Business & Economics Book Reviews (page 5)

AND THE WEAK SUFFER WHAT THEY MUST? by Yanis Varoufakis
BUSINESS & ECONOMICS
Released: April 12, 2016

"A defensive but astute, cerebral, and engrossing polemic that conveys knowledge and authority."
The former Greek finance minister argues that the lack of political will and democratic consensus in the euro crisis portends a drift toward authoritarianism. Read full book review >
WELCOME TO THE POISONED CHALICE by James K. Galbraith
BUSINESS & ECONOMICS
Released: June 21, 2016

"A book best read by policy wonks of a numerate bent but accessible to noneconomists as well."
A series of essays, letters, and other documents examining the latest Greek tragedy. Read full book review >

MONEY CHANGES EVERYTHING by William N. Goetzmann
BUSINESS & ECONOMICS
Released: June 1, 2016

"For the numerate and fiscally wonky, an accessible survey that does a fine job of reallocating past, present, and future."
A financial economist's view of credit, investment, speculation, and other matters of the pocketbook. Read full book review >
BUSINESS & ECONOMICS
Released: June 21, 2016

"Indian casinos are likely to be around for a long time to come, and Mitchell's exposé goes a long way toward explaining the whys and hows."
That casino on the nearby reservation? Think of it as revenge for Christopher Columbus, as some wags have put it—but also a sophisticated operation that makes use of every legal loophole available. Read full book review >
FAMINE, AFFLUENCE, AND MORALITY by Peter Singer
BUSINESS & ECONOMICS
Released: Dec. 2, 2015

"A useful compendium of a seminal article and its offshoots, and it couldn't be timelier."
A distinguished philosopher offers his past and present thinking on the subject of moral obligations that members of affluent societies have to those living in extreme poverty. Read full book review >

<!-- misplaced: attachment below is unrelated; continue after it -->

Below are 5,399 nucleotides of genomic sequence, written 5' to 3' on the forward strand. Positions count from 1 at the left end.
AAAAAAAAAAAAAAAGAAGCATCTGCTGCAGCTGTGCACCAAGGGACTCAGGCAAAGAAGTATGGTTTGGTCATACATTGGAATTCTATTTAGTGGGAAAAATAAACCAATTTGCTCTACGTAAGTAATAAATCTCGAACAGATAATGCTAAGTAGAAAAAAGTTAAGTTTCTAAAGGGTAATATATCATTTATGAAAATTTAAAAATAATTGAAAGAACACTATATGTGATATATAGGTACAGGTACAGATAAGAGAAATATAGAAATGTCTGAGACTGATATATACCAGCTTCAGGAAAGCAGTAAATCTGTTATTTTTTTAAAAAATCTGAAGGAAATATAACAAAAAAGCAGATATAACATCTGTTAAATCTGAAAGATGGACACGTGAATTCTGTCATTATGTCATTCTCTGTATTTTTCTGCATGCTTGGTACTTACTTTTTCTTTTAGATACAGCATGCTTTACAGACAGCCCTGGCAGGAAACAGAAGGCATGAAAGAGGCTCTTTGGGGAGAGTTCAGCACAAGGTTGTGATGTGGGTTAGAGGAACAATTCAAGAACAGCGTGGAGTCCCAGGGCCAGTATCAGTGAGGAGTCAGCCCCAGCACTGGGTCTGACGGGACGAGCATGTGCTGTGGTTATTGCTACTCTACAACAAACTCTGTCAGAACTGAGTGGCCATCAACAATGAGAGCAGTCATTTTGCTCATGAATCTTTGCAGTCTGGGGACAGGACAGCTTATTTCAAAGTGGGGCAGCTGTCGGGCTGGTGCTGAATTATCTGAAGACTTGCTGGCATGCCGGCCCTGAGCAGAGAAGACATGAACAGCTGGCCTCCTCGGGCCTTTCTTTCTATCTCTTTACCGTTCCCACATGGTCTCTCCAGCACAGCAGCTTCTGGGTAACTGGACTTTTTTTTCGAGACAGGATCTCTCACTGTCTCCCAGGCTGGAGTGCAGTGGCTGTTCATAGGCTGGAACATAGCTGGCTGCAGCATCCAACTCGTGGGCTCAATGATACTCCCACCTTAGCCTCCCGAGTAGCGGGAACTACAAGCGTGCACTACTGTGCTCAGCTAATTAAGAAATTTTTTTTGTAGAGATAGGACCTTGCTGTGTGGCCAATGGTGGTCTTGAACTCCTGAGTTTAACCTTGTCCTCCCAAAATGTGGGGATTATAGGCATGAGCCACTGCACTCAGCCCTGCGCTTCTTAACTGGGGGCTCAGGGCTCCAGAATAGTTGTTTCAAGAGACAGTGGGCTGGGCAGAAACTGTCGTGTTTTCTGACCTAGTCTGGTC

WHO COOKED ADAM SMITH'S DINNER? by Katrine Marçal
BUSINESS & ECONOMICS
Released: June 6, 2016

"An exciting reassessment of the global economy that provocatively extends the frontiers of the feminist critique."
A Swedish political and economic writer shows why "feminism's best-kept secret is just how necessary a feminist perspective is in the search for a solution to our mainstream economic problems. Read full book review >
BUSINESS & ECONOMICS
Released: July 1, 2016

"Whitaker proves herself a genial, informed companion for a journey toward 'creative flexibility.'"
How to foster creativity in any workplace. Read full book review >
THE PRICE OF PROSPERITY by Todd G. Buchholz
BUSINESS & ECONOMICS
Released: June 7, 2016

"A refreshing book that offers an alternative to the failing shibboleths of the day."
How to renew the greatness of rich but potentially failing nations, like the United States. Read full book review >
A Paperboy's Fable by Deep Patel
BUSINESS & ECONOMICS
Released: June 7, 2016

"A finely crafted business fable steeped in meaning; made all the more remarkable by the author's youth."
A parable reveals several business truths through the eyes of an enterprising paperboy. Read full book review >
BRILLIANCE AND FIRE by Rachelle Bergstein
BUSINESS & ECONOMICS
Released: June 7, 2016

"Bergstein's book is an informative, well-written, and entertaining window onto another way of life."
Bergstein (Women from the Ankle Down: The Story of Shoes and How They Define Us, 2012) provides a history of diamond mining and marketing that reveals the deadly world behind this magical stone.Read full book review >
THIS BRAVE NEW WORLD by Anja Manuel
BUSINESS & ECONOMICS
Released: May 10, 2016

"Clearly laid out motivation for harmonious future relations with China and India."
A solid general overview of the dynamics among India, China, and the United States—and why the U.S. should pay close attention. Read full book review >
BUSINESS & ECONOMICS
Released: Dec. 16, 2010

"A comprehensive primer on the business skills essential for physicians."
A doctors' guide to entrepreneurship contains practical advice on everything from hiring and billing to insurance and patents. Read full book review >
Kirkus Interview
Swan Huntley
June 27, 2016

In Swan Huntley’s debut novel We Could Be Beautiful, Catherine West has spent her entire life surrounded by beautiful things. She owns an immaculate Manhattan apartment, she collects fine art, she buys exquisite handbags and clothing, and she constantly redecorates her home. And yet, despite all this, she still feels empty. One night, at an art opening, Catherine meets William Stockton, a handsome man who shares her impeccable taste and love of beauty. He is educated, elegant, and even has a personal connection—his parents and Catherine's parents were friends years ago. But as he and Catherine grow closer, she begins to encounter strange signs, and her mother, Elizabeth (now suffering from Alzheimer’s), seems to have only bad memories of William as a boy. In Elizabeth’s old diary she finds an unnerving letter from a former nanny that cryptically reads: “We cannot trust anyone . . . “ Is William lying about his past? “Huntley’s debut stands out not for its thrills but rather for her hawkish eye for social detail and razor-sharp wit,” our reviewer writes. “An intoxicating escape; as smart as it is fun.” View video >